I made it through the whole day on Wednesday and thought I was getting better, till Wednesday night when things got worse again. And here's another funny part - Mister was doing the prep thing for That Test Guys Over 50 Have To Take, so we were certainly a pitiful pair. Thursday morning I called my doc's office back, pleading that Something Has To Be Done NOW, please, for the love of all that's holy. They finally called me back at 5:30 that evening to let me know I didn't have any nasty bacteria, just a virus, so hey, you're stuck with it till it decides to leave. Lay off the antibiotics and get you some Imodium.

Gee, thanks, Doc.

Anyhow. Friday I tried to go to work. I lasted all of an hour and a half. I just could not stay upright without feeling like I was going to hurl. I had to get home and lie down, which I did for the rest of the day.

Are you keeping score here? By this time I've taken nearly 4 whole days off work for a stomach bug. I don't think I've ever taken that much time off work for one illness in the 20+ years I've been working. I just don't take sick time unless I absolutely have to, thanks to an overgrown sense of responsibility. When people are counting on me to be there, I hate to let them down. But here's the crux of the matter: sometimes you have to take care of yourself, otherwise you're of no use to anyone else.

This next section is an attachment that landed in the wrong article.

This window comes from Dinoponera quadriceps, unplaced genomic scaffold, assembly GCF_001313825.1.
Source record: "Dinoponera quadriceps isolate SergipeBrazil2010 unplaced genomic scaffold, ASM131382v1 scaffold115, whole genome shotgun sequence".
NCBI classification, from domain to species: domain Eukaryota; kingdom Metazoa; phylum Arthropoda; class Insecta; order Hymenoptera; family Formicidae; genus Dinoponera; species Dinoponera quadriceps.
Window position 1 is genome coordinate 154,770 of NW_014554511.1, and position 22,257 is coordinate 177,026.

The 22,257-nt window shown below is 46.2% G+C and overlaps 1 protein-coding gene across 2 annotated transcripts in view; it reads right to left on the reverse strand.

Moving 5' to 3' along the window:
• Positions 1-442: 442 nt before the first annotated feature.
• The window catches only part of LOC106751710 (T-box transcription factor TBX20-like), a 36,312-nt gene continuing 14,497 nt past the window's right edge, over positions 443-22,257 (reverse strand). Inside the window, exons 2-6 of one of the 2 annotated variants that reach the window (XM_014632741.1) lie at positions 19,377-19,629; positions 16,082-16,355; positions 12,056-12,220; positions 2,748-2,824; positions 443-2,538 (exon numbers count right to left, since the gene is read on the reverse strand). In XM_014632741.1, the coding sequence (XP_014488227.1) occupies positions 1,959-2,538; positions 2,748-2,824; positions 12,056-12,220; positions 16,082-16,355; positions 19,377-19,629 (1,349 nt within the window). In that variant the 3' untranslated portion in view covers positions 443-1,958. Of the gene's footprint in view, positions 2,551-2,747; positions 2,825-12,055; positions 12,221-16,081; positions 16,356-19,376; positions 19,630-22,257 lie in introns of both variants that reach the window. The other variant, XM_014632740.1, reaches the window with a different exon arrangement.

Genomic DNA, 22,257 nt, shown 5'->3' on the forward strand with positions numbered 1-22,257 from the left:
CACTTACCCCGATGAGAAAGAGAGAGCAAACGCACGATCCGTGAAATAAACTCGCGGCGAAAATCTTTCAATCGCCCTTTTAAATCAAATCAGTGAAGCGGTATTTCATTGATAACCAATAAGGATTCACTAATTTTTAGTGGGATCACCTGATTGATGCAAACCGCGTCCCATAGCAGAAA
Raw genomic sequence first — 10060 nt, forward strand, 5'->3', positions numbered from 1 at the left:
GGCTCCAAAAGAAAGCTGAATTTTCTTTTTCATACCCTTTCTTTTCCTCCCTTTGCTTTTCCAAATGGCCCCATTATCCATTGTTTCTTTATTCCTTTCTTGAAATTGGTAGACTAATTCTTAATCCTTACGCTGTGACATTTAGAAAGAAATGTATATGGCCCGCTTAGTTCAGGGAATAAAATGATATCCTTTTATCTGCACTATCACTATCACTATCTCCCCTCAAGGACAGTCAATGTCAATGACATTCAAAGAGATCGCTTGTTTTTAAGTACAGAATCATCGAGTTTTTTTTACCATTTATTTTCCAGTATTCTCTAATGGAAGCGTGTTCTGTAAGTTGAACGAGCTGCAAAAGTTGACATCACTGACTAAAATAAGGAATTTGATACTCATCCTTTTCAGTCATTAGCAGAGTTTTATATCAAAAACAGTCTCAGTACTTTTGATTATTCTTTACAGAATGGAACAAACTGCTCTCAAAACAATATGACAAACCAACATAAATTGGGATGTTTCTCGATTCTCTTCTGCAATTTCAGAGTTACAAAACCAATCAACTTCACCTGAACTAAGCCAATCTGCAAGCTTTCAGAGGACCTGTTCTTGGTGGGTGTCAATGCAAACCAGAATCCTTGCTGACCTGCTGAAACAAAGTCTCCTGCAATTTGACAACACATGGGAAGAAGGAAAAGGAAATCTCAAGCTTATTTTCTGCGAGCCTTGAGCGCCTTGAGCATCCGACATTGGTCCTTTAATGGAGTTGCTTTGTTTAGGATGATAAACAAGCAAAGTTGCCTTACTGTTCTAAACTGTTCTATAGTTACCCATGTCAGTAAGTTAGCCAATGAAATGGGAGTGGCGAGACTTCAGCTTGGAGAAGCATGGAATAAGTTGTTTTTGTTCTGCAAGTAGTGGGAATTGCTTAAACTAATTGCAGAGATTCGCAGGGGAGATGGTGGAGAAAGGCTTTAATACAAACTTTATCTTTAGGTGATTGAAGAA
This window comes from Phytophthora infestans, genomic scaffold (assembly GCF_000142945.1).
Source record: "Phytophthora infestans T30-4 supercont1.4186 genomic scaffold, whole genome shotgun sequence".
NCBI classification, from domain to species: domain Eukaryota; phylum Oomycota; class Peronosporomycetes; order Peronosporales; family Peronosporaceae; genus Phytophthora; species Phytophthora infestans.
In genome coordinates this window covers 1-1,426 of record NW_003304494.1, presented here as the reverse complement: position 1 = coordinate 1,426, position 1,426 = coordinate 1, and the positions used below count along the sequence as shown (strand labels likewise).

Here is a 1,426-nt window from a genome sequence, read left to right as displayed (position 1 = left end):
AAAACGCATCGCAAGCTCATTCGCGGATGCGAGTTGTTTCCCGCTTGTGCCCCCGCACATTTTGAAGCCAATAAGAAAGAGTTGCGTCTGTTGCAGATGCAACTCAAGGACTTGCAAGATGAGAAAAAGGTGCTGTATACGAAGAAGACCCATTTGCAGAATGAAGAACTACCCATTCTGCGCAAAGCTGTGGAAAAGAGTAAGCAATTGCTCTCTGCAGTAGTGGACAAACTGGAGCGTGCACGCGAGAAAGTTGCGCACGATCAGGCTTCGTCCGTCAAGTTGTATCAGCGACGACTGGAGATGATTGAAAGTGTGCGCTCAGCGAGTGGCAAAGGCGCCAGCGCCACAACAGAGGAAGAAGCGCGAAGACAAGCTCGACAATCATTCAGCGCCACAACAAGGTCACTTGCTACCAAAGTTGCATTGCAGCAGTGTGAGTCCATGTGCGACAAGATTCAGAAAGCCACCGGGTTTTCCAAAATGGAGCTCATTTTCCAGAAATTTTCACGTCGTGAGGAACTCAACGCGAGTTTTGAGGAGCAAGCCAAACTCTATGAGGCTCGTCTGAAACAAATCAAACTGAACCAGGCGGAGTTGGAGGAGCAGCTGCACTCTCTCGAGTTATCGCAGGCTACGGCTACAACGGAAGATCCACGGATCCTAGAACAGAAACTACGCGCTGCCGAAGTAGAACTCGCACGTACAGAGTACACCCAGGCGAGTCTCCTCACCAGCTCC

I've always been one of those people who would push through being sick, and most of the time that works out all right. Lately, though, I've come to realize it's not always necessary to push through. Sometimes it's necessary to lie down on the sofa all day. Maybe if I'd stayed home on Wednesday instead of pushing through, I might have got better sooner instead of worse again, although I realize there's really no way to tell. I feel like I've learned to listen to my body better, but even so, I don't always pay attention like I should, because I feel like I should be Out There Getting Stuff Done. Rawr!

Stuff will wait, though. It's flightless. It's not going anywhere. I'm fortunate to have a job that lets me stay home when I'm sick, and I know there are people in my office who have my back if I need them. Mister will pick up some of my house chores for a day or two, and the laundry --- well, like I said, it's flightless.

We don't have to buy into the Get Everything Done NOW mentality that our Insta-World has thrust upon us. Is it any wonder we're getting sicker, fatter, more stressed out? Sure, there are things that have to get done on a regular basis - I know that - but the Universe won't collapse if a meeting gets canceled, or a project deadline has to be pushed back a day or two. We owe it to ourselves to take care of us, too. If we don't take care of us, nothing will get done at all, and then we'd really be up a creek.

So listen to your body. Is it telling you to slow down? Then slow down a little. Is it telling you to cancel that dinner date and get a nap instead? Do it. Is it telling you to go ahead and have ICE CREAM for supper? Yes, you can do that too.

Till next time - y'all be nice to yourselves.